Of course, I would like to see a better spectacle. From the bench we didn’t see a lot of errors but we’d like to see some more mature play from the defense and extra composure from the forwards, more control of the puck.

We lost Khusnutdinov, probably for a long time. We already looked at a few options, we have Rubtsov and Moyseyev who didn’t play today. We’ll have a look at our options and see how we can tweak the lines to get a better balance. We need creative centers to generate offense and help us play more calm, consistent hockey and ease the pressure in our zone.

Chibrikov’s debut was not the easiest game for a young guy against a far from straightforward opponent. He did his job, he might have scored. We want to give the youngsters a chance, they have an opportunity to prove themselves. I’m happy that he didn’t lose his way and he contributed to the team.

Damir Zhafyarov, captain, Russian
On this team we don’t make any distinction about how plays on which lines. Everyone here is a good, skilled player so it really doesn’t matter who you link up with. I don’t think my line was the best with the puck. All the guys created scoring chances, everyone worked well on defense. But there is still work for everyone to do.

For the captain, the most challenging time is the start of the game. And even then, there was no need for extra encouragement for anyone, everybody’s eyes were burning.

Russia ‘B’ beats Belarus

Russia B 4 Belarus 2 (2-0, 1-2, 1-0)

The senior team isn’t the only Russian roster in action this weekend. Russia’s ‘B’ team, under Oleg Bratash, is taking part in a mini-tournament in Kazakhstan. The host nation began with a 5-2 win over Belarus and, on Friday, Russia’s prospects took on the Belarusians.

The game started with Russia on top: Sibir defenseman Ilya Morozov opened the scoring early on and Alexei Toropchenko, currently with Kunlun Red Star, made it 2-0. Earlier, Toropchenko collected an assist on Morozov’s goal, while his own effort was set up by Nikita Guslistov who recently became the youngest player to captain a team in the KHL.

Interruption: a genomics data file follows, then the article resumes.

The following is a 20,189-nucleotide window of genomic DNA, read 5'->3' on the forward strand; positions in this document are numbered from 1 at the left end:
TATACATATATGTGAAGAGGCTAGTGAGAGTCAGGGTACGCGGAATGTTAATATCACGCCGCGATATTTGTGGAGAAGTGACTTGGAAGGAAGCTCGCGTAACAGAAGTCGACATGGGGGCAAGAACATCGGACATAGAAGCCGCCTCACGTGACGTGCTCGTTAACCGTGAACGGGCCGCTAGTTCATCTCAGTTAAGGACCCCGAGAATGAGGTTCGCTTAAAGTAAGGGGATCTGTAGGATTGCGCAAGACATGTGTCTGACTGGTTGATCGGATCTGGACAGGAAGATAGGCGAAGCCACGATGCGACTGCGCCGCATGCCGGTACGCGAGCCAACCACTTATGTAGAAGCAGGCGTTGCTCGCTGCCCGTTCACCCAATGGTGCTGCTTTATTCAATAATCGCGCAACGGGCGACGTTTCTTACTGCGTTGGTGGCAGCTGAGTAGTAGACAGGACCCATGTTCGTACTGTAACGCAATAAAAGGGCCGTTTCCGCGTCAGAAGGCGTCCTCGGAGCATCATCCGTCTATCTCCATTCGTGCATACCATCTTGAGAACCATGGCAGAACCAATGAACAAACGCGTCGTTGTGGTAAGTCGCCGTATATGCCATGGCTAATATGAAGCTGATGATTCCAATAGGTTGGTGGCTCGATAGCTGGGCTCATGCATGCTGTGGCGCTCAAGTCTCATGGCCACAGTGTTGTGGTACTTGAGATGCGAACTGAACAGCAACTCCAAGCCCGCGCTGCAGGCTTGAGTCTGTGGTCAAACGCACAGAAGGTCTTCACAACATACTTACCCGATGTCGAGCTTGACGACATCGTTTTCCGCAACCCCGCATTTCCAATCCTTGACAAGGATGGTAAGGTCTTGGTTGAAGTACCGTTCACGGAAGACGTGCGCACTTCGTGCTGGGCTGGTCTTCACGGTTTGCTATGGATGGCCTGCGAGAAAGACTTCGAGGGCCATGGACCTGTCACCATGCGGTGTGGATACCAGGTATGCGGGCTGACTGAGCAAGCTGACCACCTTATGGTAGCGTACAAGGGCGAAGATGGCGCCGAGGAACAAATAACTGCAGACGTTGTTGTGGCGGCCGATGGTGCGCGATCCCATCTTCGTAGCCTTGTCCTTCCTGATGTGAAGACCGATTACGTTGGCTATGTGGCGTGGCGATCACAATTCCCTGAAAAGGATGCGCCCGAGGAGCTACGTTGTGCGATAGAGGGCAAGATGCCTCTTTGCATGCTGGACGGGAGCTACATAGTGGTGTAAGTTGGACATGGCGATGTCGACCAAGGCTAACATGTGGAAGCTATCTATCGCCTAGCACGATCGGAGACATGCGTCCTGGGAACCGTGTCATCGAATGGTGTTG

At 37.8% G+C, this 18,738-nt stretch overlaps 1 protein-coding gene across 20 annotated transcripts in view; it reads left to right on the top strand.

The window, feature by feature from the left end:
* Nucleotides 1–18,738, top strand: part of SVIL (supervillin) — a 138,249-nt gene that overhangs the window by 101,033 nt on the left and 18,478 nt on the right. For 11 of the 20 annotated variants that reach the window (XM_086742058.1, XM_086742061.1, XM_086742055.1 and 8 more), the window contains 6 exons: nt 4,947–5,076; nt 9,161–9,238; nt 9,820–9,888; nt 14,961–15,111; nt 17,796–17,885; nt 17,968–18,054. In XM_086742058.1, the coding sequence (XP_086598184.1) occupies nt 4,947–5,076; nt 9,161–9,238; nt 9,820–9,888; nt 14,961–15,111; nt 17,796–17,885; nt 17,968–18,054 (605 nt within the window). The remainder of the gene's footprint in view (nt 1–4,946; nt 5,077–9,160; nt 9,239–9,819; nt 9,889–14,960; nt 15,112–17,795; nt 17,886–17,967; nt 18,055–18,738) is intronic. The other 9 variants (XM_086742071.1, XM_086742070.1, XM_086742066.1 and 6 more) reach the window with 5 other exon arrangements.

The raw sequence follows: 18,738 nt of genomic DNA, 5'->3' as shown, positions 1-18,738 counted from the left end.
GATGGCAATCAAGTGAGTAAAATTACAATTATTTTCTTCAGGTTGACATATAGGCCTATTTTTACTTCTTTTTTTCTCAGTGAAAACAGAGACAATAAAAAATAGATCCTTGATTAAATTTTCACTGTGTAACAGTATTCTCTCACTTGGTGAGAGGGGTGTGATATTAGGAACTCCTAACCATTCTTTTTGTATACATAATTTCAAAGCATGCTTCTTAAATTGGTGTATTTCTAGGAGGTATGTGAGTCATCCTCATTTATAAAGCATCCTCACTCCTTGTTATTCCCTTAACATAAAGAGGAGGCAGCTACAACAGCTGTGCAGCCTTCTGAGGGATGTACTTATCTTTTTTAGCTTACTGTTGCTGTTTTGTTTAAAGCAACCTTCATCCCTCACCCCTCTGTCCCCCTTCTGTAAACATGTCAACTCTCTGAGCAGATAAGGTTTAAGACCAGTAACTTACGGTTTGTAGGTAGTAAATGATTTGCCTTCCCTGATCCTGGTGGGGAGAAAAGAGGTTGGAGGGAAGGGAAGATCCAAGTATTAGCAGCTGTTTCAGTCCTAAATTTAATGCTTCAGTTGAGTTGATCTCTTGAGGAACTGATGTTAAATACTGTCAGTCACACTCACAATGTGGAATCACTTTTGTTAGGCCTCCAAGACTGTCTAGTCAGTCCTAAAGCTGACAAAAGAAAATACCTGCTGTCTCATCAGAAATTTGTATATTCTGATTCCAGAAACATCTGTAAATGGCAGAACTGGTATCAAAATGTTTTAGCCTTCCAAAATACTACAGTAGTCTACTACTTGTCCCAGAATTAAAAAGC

Belarus responded in the second period to tie the scores with a couple of quick goals from Dinamo Minsk duo Ivan Drozdov and Igor Martynov. However, Russia took the verdict thanks to the efforts of its Neftekhimik contingent: Marat Khairullin and Rafael Bikmullin scored two more goals, with clubmate Gleb Semyonov assisting on both plays.

Overtime win for Tre Kronor

Czech Republic 2 Sweden 3 OT (1-1, 0-1, 1-0, 0-1)

Host nation Sweden made a winning start against the Czechs, but only after going to overtime. The teams previously met on the final day of the Channel 1 Cup in Moscow, and the Swedes suffered a 1-4 loss.

It looked like history might repeat itself when the Czechs made a fast start, going ahead on a Dominik Lakatos power play goal after five minutes. However, Nils Lundquist tied the scores in the first period and Pontus Holmberg’s goal gave the home team the lead in the second.

The Czech tied it up in the third but the game was decided in the extras when Red Wings prospect Albert Johansson, currently on loan at his hometown team in Farjestad, got the decisive goal.

Andy Potts Andy Potts
exclusive for khl.ru